When looking at the list of aspirants, it’s repeatedly asked, why are there so few women willing to stand, why are so few young people participating and why such apathy towards politics?

Even before the election dates were confirmed the shenanigans began. In the process of trying to woo voters in an election no one foresaw (seemingly) there are no depths that haven’t been sunk to, no ploys that have not been played or bottoms that have not been scraped in the pursuit of power.

A Zambian politician must have an unshakable desire to be in office if he is to get through the process of trading insults, concocting stories and making promises that he has not the slightest intention of fulfilling, in order to get into power.

Here lies the problem. An issue that when one reads Facebook or other social or formal media you find repeated over and over “in power” or “ascend into power.”

In Zambian politics the prize is too great. We elect candidates into power – we actually leave our homes one morning to stand in a queue to cast a vote in order to give someone power. Our use of the word is not a exaggeration.

Power – not office, or responsibility. In Zambia a president becomes almost omnipotent - giving orders, disregarding laws and constitutions, ignoring not only election promises but also the electorate themselves. Our presidents still rule by decree, harking back to the days of Kaunda’s banning mini-skirts, once spoken his words may as well be law. Our presidents are protected by impunity; the concepts of accountability and responsibility have yet to be demanded by the people.

As for the financial benefits, they are unlimited it seems (taking three generations of a family on holiday at the taxpayers expense) but those pale in comparison to having an entire airport on hold each time you wish to fly on holiday. You experience the motorcades, the dancing women and the constant bowing and scraping of those wanting to be in your favour.

This is what causes the unfettered battle to become president. Unfortunately the Zambian electorate have yet to understand the true concept of democracy – simply voting is not enough to call a system a democracy, just like not having been at war doesn’t mean we are a peaceful nation.


The reality of it is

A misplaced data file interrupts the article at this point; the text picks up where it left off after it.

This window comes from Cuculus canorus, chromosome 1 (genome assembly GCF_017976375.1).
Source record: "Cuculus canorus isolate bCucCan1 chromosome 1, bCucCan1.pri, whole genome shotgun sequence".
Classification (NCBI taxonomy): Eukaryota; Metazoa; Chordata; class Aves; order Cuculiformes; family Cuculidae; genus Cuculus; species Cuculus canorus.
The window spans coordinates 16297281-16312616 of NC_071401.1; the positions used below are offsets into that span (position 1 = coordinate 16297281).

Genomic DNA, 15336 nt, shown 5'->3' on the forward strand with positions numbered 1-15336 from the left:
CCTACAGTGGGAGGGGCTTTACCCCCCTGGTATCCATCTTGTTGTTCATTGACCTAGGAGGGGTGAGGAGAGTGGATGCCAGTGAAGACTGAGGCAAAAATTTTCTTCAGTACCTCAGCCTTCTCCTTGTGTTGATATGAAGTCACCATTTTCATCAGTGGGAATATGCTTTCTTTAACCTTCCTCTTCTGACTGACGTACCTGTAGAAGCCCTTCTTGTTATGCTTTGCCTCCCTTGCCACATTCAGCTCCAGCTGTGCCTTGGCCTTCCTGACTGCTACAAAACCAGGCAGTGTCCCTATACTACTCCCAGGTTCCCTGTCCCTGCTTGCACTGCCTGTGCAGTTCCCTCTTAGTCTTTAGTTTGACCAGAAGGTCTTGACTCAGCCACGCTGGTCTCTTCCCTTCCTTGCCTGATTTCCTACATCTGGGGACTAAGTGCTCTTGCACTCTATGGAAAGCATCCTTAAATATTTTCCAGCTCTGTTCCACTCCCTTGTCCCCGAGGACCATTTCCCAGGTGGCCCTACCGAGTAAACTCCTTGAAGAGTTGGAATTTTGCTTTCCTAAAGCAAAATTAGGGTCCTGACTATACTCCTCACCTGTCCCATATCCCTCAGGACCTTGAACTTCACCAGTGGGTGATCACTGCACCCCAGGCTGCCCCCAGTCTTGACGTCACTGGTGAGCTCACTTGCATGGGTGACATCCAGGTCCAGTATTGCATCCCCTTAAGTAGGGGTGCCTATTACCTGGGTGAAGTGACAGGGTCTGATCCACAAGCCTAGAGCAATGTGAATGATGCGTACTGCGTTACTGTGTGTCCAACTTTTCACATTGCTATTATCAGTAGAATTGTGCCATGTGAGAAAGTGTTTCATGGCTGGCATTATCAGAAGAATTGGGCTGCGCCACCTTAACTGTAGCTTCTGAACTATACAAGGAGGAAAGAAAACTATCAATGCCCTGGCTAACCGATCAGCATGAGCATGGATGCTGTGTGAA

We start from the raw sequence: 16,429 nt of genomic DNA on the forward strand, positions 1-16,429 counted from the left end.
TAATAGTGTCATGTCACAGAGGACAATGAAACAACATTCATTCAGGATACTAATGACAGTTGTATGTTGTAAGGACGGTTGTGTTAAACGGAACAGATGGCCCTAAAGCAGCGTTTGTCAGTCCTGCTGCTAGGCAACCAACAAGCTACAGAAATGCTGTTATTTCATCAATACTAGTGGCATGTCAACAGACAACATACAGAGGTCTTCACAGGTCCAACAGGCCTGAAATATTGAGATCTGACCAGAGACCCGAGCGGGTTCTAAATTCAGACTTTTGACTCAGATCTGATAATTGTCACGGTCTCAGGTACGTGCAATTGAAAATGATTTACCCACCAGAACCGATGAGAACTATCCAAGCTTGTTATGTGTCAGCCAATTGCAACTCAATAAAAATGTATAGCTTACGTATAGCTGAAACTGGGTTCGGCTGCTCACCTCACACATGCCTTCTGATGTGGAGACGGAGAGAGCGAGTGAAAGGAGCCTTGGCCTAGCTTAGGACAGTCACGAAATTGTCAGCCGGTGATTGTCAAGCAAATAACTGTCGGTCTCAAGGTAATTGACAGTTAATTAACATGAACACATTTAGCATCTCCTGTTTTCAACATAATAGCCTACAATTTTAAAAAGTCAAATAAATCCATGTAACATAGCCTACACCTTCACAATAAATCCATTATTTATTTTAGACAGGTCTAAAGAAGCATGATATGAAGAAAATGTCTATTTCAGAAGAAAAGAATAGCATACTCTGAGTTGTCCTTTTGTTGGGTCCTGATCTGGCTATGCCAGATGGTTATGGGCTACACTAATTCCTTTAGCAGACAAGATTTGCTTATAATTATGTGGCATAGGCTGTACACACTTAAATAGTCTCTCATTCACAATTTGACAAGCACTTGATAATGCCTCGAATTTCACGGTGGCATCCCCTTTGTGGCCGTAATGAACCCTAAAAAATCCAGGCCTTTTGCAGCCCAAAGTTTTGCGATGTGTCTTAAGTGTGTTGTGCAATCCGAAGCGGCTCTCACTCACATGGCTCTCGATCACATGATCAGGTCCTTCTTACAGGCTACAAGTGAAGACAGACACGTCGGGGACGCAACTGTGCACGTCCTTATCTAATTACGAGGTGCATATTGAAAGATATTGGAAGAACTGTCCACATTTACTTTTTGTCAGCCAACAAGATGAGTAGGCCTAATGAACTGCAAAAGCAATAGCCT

Reality TV - I watch less than my fair share. Some of it is fairly entertaining, some of it is good, but some is, quite frankly, built on premises so ridiculous that I find myself staring at the television, jaw slack and eyes watering.

“Two years is nothing! You’ll find someone!” I’ve just been shouting at the television (yes, television does make you shout at it). Sinkkulaiva (Love Boat) has just ended and we have continued to Ensitreffit Alttarilla (First date at the altar), both of which are about desperate singles looking for love. Ensitreffit involves strangers being paired up on five-week trials to see if they are suited, there’s even a priest involved and a very serious host.

Among many questions I have is, how certain do you have to be that you’re not going to find love in order to join such a show? (Another is does this trial period involve sex?)

Are we to understand that these, mostly, young people are so sure that they cannot find partners through conventional means that they’ll resort to a very public process complete with the potential for humiliation?

Once the show is aired and watched and the contracts signed to permit your face to be repeatedly shown, day after day, year after year, will it still seem like a once in a lifetime opportunity to find a partner or will it become something you’re constantly hoping that your new workmates or girlfriend don’t find out about?

Our individual histories now form a distinct retrievable part of our collective memory. For example, six or seven years ago, I posted some fairly embarrassing pictures of myself on Facebook – nothing extremely so – and forgot about them. Last year Facebook thoughtfully dredged them up for me. Likewise, only this afternoon I noticed Star Trek Generations had been dug up for another seemingly endless rerun on primetime television. Moreover, we have Matlock and McGyver as constant daily companions.

While having had a bit part on MacGyver as mullet guy #2 may seem a little awkward twenty years later, it was a role probably undertaken in the best of faith – that it might lead to a legitimate career in acting – will the motives for being on such reality shows stand up as one gets older and wiser?